This is a follow up interview with my American Host Mum, the first part of the interview is in my book: “Rock Your Au Pair Year“. The interview in the book is about the overall experience my American Host Family had. This time, we focus on interview and arrival period.
Pam´s family was in the program for 18 Years and hosted 23 au pairs. I was their au pair when the boys were 8 and 10 years of age. The family lives in the Washington DC area.
Is there something an au pair shouldn’t ask in the interview?
I can´t think of a questions that you shouldn´t ask per se.
- It´s generally important to be friendly during the conversation.
- It is also important to show an interest in the family and to make sure not to ask several questions that were already answered in the families profile.
- You should generally not ask about alcohol such as legal drinking age, if you are unsure about these rules it´s better to google them rather than ask the family.
When is it appropriate to ask the following questions: Can I have friends over during my au pair time? Can I use the car in my free time?
I would usually cover these questions when I presented our family. If the questions have not been answered already closer to the end of the conversation, that´s when you should bring it up. But just generally ask about it. Don´t ask the follow up questions, for example, don´t ask: “Ok, does that mean, I can also use the car for a trip to New York or Miami?” The more detailed questions can be saved for follow up conversations, not the first call. In the first call you need to make sure you give the family the feeling that you are interested in them. The questions about the family and the children should dominate this first call.
What made you decide against someone?
When someone was:
- Inflexible. They would say: “I won´t do this, won´t do that…”
- Inconsistent. If I noticed that what was written in the application differed to what they said to me on the phone. You need to make sure that you are honest and consistent.
- Not an experienced driver. But that was because driving was a crucial part of the role.
- Unfriendly. When they just didn’t come across as friendly. For example they didn’t smile at all.
- Not prepared. When they asked me a lot of basic questions that were already covered in our profile.
When you look back on your experience, were you able to tell from the phone call whether someone would be a great match for your family or not?
It was easier to tell with someone who was bubbly than with someone who was shy. That said, we had some shy au pairs that were outstanding. I would suggest that if you are shy, in the beginning of the conversation, you could just tell the family that you are a little bit shy and that it takes you a bit to warm up.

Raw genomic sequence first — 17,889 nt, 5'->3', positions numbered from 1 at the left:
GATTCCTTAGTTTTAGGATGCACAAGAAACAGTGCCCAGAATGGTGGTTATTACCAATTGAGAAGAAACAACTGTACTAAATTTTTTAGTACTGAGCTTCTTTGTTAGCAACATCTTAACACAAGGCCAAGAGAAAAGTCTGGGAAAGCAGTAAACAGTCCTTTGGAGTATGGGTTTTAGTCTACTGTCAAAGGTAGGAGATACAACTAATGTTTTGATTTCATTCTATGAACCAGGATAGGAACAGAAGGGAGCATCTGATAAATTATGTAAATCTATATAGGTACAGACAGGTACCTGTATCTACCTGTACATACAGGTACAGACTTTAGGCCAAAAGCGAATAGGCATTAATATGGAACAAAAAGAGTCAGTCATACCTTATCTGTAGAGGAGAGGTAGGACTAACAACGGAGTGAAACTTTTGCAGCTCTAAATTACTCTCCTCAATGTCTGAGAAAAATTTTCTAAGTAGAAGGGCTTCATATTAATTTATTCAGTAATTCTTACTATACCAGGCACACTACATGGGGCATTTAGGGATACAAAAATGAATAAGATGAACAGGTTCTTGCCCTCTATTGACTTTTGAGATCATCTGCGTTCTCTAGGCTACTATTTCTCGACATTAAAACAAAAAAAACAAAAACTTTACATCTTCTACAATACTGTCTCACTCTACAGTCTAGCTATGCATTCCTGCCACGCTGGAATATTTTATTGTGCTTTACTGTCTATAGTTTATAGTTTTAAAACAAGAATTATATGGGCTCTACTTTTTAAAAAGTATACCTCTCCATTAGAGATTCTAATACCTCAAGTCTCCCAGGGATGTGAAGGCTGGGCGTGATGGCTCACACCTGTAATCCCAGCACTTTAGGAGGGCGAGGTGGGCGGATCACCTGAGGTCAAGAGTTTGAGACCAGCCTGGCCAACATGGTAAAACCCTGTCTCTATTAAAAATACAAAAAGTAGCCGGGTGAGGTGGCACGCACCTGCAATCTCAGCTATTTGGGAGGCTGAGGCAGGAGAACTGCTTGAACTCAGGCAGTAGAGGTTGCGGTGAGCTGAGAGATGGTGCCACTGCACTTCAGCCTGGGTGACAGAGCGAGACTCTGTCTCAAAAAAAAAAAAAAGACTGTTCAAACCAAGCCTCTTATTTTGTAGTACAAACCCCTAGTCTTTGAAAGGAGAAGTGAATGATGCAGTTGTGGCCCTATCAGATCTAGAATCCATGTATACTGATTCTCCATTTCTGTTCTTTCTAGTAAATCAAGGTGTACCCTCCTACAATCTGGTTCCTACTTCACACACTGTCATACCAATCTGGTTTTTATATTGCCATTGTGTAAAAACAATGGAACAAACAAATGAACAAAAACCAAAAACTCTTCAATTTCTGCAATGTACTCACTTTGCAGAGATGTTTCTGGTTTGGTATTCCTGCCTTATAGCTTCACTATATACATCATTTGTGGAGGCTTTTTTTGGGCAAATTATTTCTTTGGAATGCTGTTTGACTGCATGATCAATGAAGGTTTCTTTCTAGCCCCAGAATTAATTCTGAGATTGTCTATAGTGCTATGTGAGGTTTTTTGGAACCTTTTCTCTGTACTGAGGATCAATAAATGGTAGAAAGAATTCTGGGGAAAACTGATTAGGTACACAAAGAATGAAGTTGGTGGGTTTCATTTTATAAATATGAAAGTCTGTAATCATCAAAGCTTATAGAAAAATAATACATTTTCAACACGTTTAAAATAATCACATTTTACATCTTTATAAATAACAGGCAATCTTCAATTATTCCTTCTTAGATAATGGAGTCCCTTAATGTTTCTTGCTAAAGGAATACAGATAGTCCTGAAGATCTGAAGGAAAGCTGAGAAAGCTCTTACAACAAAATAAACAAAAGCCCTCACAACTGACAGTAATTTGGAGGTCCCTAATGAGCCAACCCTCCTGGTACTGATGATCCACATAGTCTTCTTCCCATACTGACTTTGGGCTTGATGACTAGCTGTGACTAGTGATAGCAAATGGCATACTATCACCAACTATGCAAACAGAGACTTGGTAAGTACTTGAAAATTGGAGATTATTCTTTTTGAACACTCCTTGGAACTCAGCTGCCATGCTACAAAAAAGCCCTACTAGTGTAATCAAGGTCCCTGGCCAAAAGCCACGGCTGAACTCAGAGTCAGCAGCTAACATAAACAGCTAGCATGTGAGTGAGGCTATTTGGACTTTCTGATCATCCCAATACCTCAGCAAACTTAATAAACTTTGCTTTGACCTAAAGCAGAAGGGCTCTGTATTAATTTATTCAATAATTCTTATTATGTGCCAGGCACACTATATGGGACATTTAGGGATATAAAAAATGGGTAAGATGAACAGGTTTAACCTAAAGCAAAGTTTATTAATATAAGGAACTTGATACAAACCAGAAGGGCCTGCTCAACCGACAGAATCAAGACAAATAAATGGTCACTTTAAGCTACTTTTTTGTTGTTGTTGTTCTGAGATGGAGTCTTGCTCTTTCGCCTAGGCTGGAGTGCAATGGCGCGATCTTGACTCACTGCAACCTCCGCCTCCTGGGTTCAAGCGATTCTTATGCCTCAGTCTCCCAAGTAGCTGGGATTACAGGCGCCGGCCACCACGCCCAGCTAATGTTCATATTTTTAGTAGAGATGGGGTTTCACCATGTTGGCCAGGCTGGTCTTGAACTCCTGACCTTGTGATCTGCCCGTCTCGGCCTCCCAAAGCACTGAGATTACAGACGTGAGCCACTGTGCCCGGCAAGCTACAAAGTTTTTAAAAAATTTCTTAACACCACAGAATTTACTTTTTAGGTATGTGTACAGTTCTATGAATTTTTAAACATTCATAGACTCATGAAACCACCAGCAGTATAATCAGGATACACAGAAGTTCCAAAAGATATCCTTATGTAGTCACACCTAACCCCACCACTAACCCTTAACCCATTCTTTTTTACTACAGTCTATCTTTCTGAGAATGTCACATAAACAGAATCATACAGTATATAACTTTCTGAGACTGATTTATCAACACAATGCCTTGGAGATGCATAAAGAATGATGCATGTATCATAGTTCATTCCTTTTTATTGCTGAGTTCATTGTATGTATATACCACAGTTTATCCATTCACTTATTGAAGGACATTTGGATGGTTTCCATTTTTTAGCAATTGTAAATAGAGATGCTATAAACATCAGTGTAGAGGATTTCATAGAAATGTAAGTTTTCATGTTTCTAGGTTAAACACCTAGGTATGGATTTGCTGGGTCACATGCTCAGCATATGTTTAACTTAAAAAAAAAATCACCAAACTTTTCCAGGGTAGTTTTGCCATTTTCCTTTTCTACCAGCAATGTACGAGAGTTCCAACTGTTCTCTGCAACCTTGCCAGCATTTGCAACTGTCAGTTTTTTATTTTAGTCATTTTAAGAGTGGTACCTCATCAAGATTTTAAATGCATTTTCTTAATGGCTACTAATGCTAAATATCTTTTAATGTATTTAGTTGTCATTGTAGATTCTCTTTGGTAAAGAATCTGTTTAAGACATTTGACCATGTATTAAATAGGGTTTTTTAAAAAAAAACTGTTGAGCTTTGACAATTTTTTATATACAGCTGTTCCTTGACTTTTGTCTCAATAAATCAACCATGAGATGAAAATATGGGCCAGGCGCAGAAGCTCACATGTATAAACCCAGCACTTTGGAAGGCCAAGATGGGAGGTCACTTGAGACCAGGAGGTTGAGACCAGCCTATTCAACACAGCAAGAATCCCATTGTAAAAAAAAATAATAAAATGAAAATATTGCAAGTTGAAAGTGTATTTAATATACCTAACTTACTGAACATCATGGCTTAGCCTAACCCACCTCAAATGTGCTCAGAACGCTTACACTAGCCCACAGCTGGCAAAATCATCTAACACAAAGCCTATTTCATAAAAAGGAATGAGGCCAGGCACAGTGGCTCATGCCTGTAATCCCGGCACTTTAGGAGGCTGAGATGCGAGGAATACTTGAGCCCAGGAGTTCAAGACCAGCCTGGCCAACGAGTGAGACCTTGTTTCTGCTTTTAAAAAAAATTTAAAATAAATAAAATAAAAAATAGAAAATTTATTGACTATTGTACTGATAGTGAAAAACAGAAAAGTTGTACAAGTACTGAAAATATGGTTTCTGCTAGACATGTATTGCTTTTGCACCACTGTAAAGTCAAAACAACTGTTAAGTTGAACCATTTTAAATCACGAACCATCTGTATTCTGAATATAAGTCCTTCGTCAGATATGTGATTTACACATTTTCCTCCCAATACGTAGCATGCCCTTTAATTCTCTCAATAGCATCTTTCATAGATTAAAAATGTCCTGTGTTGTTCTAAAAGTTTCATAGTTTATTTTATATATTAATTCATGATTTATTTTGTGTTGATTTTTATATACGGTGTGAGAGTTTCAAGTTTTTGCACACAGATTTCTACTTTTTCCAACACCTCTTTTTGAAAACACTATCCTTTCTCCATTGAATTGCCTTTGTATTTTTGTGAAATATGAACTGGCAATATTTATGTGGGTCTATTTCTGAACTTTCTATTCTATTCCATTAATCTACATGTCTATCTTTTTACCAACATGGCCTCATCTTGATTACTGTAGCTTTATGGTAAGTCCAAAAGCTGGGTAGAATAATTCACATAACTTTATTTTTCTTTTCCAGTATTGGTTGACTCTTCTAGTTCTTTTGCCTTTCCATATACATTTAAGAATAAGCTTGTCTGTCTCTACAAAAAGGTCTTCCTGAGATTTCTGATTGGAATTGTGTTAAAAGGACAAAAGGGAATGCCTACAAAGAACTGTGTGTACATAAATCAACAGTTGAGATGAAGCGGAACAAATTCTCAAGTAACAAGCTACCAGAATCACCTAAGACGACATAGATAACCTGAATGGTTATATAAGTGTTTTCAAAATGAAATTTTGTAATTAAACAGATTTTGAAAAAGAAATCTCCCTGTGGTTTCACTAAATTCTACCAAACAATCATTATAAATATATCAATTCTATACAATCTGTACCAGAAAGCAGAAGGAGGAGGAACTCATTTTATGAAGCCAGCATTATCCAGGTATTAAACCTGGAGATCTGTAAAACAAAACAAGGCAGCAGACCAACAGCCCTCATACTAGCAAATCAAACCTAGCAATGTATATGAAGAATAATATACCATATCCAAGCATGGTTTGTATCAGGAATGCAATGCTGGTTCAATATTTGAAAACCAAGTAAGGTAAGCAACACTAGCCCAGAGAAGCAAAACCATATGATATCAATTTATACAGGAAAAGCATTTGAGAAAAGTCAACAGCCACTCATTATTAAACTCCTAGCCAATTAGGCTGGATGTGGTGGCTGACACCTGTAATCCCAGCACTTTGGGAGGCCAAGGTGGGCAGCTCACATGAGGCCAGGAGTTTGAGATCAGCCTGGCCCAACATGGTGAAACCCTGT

Other than that I think I was about 80% right when it came to our matches.
If a family had several au pairs, is it likely that they will make less effort for the let´s say 10th au pair?
I think that it´s possible, but it doesn´t have to be that way. I would not say that it was that way for us. I would still show her around, take her to open a bank account etc. Certain routines and rules will have developed over time, that´s for sure. But that can be beneficial, over time you find out what works and what doesn´t work and you can learn from it. And I always tried to stay fair. I know that sometimes families have a bad experience with an au pair, for example regarding the car or something else and then they make a rule that will apply to all following au pairs. I generally would not do that unless it was fair and made sense.
What was it like when your first au pair arrived? Was it difficult to get used to the program?
I found it to be an easy transition. But I think that depends on: How much a family wants an au pair. And why the family wants to be part of the program. We wanted to be part of the cultural exchange, so that our boys would learn about and be used to thinking of people from other countries and cultures like family. We were very excited to expose our boys to different experiences.
What is your advice for settling in?
Unpack and make your room your own.
If the family invites you to any activities, come along, especially in the beginning. Come along even if it´s not your preferred activity, because in the beginning you just want to get to know them. Also you are new, so you probably don´t have many other plans, hence it´s a great way to have a good start with the family. That doesn´t mean that you have to do that all year, but it is just a great way to get to know one another in the beginning. And a great way to experience a new culture.